Carnegie Library - Town of Gravenhurst

Carnegie

Carnegie Library

Between 1886 and 1919, Scottish born philanthropist and steel magnate Andrew Carnegie established a foundation which funded the building of public libraries in communities across North America. A library association was begun in 1883 and came under Town jurisdiction in 1895. Gravenhurst first sought funding from this foundation and was granted $7,000 USD on March 24, 1906. Subsequently, the Town Council felt it could not meet the foundation's requirements to underwrite ongoing operational costs and the project was dropped. However, in 1922 Gravenhurst reapplied and was granted special dispensation since it had first applied when grants were still being disbursed. The library was completed in 1923 by contractor Andrew Ferguson. The Gravenhurst library is the last in Ontario to have been funded by the foundation and it is one of only 90 "Carnegies" left in the province.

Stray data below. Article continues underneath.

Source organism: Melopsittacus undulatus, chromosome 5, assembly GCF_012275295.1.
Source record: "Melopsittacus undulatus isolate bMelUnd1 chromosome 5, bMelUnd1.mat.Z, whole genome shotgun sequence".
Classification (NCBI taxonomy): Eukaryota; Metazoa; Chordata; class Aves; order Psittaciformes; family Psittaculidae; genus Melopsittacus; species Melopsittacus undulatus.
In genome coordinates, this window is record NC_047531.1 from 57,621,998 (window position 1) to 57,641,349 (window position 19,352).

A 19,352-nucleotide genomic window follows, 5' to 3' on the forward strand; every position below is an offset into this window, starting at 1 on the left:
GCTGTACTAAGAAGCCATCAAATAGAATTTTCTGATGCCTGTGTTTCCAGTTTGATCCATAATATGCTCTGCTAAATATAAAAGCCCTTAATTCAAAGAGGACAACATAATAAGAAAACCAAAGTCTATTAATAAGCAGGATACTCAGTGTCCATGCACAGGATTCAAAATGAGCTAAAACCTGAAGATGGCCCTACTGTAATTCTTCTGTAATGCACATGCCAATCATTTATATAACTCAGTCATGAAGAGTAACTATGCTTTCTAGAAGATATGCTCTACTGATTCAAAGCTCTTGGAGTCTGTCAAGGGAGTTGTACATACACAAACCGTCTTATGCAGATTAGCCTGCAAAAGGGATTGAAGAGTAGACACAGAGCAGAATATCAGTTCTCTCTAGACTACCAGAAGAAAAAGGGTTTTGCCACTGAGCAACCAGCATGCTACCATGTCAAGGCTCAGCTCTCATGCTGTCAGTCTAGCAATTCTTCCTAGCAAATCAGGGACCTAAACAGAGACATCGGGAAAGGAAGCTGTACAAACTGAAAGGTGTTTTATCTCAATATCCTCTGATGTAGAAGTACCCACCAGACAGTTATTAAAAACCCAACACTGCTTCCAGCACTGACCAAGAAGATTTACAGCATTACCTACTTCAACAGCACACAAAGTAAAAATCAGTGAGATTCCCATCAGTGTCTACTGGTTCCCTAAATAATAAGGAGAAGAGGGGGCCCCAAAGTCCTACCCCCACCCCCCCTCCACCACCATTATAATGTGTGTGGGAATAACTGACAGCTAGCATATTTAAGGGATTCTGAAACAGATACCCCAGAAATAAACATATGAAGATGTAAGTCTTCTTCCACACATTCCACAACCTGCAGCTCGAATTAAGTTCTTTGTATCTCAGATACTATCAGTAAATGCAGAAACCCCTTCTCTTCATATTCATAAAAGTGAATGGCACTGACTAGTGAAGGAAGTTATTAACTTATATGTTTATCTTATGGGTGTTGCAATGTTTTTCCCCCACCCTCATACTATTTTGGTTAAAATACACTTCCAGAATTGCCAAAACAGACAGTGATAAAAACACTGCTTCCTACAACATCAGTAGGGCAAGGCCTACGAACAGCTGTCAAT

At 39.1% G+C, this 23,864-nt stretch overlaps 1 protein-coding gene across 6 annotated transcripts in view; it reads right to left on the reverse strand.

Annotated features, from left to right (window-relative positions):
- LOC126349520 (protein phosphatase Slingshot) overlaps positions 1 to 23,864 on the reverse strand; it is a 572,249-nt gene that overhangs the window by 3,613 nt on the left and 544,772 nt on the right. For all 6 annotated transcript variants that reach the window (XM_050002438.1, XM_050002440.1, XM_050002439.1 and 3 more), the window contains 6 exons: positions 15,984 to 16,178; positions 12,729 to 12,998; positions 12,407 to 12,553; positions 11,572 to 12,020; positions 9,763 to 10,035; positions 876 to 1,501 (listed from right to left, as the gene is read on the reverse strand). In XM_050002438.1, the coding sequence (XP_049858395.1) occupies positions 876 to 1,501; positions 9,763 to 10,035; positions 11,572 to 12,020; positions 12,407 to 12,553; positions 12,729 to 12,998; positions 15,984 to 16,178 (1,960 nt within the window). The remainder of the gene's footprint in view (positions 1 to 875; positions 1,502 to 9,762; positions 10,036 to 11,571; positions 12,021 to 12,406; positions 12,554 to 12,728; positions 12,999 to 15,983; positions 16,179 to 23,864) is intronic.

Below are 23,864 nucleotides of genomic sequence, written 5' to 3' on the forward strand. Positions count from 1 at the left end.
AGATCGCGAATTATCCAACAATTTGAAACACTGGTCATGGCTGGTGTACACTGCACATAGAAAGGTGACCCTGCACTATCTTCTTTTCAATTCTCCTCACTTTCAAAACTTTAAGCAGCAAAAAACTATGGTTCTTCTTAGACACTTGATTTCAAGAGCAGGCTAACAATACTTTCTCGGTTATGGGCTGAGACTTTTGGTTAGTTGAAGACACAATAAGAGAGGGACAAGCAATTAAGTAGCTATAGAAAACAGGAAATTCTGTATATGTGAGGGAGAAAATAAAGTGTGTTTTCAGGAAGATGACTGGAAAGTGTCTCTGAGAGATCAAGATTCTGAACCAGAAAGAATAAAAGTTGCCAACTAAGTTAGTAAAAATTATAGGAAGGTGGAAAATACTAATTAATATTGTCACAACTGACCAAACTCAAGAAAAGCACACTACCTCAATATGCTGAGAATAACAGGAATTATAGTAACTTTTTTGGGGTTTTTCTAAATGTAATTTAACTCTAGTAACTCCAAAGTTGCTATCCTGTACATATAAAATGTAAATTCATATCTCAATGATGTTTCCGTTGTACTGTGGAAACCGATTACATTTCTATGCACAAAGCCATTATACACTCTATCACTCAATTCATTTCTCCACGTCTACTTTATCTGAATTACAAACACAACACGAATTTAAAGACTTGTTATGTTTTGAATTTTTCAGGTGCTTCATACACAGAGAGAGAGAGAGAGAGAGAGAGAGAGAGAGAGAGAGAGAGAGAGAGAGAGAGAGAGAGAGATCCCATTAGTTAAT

The patron of these libraries stands out in the history of philanthropy. Carnegie was exceptional in part because of the scale of his contributions. He gave away $350 million, nearly 90 percent of the fortune he accumulated through the railroad and steel industries.

In 1975 an addition designed by Howard Walker was constructed. It was designated a heritage structure by the Town in 1983 and a plaque was unveiled in 2014. Although it has not served a Gravenhurst's Public Library since 2000 , it is open to the public and sees thousands of visitors every year.

A statue of Norman Bethune just outside the Carnegie Library, in Heritage Square, was unveiled by Governor General Adrienne Clarkson in 2000.